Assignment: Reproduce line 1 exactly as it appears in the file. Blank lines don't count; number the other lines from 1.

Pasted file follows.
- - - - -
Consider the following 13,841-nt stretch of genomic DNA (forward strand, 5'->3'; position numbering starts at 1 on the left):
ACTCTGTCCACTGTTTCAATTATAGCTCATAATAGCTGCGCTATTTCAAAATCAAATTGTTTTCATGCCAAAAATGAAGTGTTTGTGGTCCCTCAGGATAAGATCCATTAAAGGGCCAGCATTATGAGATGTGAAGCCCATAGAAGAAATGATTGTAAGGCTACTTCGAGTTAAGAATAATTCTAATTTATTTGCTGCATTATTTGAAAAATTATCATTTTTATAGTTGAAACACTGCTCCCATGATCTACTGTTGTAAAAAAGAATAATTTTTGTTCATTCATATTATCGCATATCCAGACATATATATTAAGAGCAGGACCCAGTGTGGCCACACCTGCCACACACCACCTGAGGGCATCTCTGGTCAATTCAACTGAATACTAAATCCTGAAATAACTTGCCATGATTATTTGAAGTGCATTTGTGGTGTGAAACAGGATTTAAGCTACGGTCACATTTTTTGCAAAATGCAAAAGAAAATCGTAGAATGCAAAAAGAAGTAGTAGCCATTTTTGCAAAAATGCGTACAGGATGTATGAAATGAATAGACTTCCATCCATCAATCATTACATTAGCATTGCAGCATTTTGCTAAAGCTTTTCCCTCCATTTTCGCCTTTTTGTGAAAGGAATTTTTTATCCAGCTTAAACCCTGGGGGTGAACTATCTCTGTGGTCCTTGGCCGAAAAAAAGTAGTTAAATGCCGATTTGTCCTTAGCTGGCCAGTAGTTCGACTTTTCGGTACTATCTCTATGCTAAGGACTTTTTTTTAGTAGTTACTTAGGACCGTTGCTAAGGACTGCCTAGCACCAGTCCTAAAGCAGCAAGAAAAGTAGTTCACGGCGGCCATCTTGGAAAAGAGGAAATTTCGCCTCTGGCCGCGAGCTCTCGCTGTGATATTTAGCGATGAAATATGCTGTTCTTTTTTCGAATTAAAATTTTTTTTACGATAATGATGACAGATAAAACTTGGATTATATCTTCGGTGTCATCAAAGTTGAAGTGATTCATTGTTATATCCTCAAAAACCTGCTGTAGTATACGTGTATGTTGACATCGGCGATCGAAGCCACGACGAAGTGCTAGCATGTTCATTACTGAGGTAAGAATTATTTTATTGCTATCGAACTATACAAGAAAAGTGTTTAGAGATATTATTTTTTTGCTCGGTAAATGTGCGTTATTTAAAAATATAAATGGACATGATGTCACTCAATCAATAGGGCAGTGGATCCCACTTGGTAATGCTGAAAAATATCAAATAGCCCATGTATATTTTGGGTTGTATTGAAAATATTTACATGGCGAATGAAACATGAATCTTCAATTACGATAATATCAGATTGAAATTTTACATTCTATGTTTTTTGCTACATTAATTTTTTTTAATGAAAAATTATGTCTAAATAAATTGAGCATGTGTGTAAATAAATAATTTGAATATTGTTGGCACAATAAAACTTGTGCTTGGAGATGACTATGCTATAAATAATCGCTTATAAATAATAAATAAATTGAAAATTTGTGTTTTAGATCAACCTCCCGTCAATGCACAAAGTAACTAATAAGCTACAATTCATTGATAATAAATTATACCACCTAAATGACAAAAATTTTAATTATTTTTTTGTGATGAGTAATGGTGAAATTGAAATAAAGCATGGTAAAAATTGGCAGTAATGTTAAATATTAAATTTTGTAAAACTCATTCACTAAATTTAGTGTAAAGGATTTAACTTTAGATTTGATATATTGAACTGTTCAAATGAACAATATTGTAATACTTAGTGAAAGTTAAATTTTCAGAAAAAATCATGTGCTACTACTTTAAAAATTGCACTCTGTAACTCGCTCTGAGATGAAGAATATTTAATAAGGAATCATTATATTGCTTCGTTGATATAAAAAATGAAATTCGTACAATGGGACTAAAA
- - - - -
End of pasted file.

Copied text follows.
Consider the following 13,841-nt stretch of genomic DNA (forward strand, 5'->3'; position numbering starts at 1 on the left):